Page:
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Plans continue at old gas station

Town leaders discussed last week plans to finish replacing sidewalks in downtown Jonesborough.
As part of a yearlong construction project, many improvements and some expansions were made to existing brick sidewalks along Main Street.
Work came to a halt, though, for several weeks at the corner of Main and Boone streets while crews worked to fill in old gas tanks at the former Exxon gas station now owned by the town.
“We didn’t want to do any sidewalk work until we got those tanks closed,” Browning explained. “The tanks have been filled. Now, we are just waiting for results from soil testing.”
Crews originally planned to remove the tanks rather than fill them with concrete. However, the discovery that at least one of the tanks was located dangerously close to an underground water culvert led to the change in plans.
Soil samples from around the tanks have been sent off for testing to determine if further work needs to be done to sterilize the area.
“We’ll see whether there’s anything we have to respond to as a result of those tests,” Browning said. “Once we get that done, we’re going to try to come back around with the sidewalk.”
Leaders plan to run the sidewalk from the corner of Boone and Main streets to Sabin Drive. It will run along the old gas station building rather than along Boone Street to prevent parking spaces from being locked between the building and sidewalk.
“Parking between the sidewalk and the building was extremely limiting,” Browning said. “I think it was four spaces maximum in there.”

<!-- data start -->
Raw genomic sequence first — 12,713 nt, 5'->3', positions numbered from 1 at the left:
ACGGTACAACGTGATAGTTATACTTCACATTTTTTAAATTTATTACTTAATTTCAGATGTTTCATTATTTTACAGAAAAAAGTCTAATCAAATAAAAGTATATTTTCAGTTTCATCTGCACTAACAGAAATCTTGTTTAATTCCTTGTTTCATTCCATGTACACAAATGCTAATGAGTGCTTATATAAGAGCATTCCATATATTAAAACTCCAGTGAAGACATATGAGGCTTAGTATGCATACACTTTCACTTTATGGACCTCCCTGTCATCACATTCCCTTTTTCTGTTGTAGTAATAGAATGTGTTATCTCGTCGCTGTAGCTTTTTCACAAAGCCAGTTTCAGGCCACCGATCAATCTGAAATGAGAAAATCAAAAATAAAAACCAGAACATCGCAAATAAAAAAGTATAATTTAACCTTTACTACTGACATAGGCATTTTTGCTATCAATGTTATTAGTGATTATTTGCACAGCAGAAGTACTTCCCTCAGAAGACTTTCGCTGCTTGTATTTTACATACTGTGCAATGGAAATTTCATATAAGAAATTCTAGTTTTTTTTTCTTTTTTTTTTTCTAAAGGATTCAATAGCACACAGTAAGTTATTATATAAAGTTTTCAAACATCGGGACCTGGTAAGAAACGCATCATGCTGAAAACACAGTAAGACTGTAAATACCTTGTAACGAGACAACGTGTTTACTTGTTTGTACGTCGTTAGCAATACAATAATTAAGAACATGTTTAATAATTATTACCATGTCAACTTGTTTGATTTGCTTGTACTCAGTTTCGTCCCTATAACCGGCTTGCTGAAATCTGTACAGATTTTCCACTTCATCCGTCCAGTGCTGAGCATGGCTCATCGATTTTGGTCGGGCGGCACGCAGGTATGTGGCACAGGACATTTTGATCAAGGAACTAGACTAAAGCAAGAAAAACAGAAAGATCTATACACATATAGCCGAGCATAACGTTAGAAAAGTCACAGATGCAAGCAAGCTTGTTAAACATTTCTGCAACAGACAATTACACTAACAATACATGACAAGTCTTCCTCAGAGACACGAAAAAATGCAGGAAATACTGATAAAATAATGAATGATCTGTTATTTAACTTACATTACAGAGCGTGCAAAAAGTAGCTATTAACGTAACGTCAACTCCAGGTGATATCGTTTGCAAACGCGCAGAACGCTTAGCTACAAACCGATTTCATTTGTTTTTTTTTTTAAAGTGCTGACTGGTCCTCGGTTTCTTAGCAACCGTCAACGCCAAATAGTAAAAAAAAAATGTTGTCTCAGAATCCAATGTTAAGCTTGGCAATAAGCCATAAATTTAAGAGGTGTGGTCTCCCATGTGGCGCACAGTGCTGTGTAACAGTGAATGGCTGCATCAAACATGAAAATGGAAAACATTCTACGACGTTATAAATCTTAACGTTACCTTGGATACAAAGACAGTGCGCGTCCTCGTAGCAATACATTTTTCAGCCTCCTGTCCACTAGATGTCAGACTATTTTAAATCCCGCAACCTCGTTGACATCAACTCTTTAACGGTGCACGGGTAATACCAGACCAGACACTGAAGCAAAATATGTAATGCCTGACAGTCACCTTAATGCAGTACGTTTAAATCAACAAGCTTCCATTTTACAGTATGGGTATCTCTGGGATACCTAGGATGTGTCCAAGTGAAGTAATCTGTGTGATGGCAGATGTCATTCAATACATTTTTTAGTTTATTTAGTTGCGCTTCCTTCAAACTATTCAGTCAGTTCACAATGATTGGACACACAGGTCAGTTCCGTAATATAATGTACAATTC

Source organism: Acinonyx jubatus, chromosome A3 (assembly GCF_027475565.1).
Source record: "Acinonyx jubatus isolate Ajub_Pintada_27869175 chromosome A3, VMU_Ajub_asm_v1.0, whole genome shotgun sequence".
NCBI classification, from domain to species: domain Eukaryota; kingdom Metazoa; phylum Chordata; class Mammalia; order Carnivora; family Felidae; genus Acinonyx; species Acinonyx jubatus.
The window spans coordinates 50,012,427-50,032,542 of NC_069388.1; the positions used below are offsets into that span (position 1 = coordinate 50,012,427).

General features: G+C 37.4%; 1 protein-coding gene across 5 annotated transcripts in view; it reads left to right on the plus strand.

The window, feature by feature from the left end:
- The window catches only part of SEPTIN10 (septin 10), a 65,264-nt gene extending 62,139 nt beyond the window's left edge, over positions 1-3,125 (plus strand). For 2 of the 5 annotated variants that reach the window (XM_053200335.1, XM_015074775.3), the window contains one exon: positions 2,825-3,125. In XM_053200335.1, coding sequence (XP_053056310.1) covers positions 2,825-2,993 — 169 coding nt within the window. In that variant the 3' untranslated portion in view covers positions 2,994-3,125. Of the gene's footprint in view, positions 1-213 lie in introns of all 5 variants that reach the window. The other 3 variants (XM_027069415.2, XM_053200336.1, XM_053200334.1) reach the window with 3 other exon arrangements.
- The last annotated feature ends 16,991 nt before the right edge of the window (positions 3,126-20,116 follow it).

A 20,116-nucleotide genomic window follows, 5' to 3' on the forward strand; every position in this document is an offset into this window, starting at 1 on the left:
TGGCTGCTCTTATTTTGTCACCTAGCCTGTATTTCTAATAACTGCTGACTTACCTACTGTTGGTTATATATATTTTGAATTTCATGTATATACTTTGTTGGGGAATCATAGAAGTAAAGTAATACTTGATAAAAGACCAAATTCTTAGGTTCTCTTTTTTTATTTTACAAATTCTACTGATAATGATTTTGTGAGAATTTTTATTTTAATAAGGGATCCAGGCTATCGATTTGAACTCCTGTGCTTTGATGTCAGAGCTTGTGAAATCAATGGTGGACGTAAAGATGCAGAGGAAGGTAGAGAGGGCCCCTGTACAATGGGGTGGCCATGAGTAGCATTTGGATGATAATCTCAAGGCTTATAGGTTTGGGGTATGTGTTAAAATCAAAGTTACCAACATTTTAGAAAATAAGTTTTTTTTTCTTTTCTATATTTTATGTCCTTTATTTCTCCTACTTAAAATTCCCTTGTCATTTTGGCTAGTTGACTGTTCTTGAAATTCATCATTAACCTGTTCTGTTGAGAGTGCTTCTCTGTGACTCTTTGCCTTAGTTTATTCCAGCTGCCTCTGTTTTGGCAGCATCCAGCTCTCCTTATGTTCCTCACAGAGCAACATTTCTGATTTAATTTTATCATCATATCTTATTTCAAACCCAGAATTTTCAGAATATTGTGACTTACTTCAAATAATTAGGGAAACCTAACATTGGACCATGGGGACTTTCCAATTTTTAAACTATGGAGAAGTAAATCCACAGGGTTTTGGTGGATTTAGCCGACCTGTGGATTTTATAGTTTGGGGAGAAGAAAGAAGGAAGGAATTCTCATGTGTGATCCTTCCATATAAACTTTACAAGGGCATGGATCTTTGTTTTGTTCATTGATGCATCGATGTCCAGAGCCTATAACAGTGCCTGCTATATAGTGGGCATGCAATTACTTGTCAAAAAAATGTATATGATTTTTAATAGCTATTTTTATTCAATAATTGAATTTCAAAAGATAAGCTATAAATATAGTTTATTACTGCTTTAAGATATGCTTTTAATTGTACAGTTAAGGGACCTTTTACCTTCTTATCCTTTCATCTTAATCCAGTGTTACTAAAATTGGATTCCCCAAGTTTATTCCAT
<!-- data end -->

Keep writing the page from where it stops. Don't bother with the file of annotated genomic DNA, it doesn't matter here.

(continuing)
The adjustment will also eliminate vehicles crossing over the sidewalk to park.
Members of the Traffic Advisory Committee, at their March 28 meeting, endorsed the design plan proposed by contract engineer Todd Wood for that area.
“This is the best plan I’ve seen, certainly,” said Dr. William Kennedy. “It makes a huge difference in what you can do when the town owns the property.”
Kennedy suggested the plan also go to the Historic Zoning Commission for approval. Town staff will also keep lines of communication open with First Baptist Church, which utilizes the parking spaces for its patrons due to the church’s own limited parking.
“There is some potential impact, too, because there are people who run the shops that front Main Street that park over there,” Browning said. “This is a compromise situation. The idea that you have to park right next to your shop is a problematic attitude anyway. We need to be able to use that property effectively.”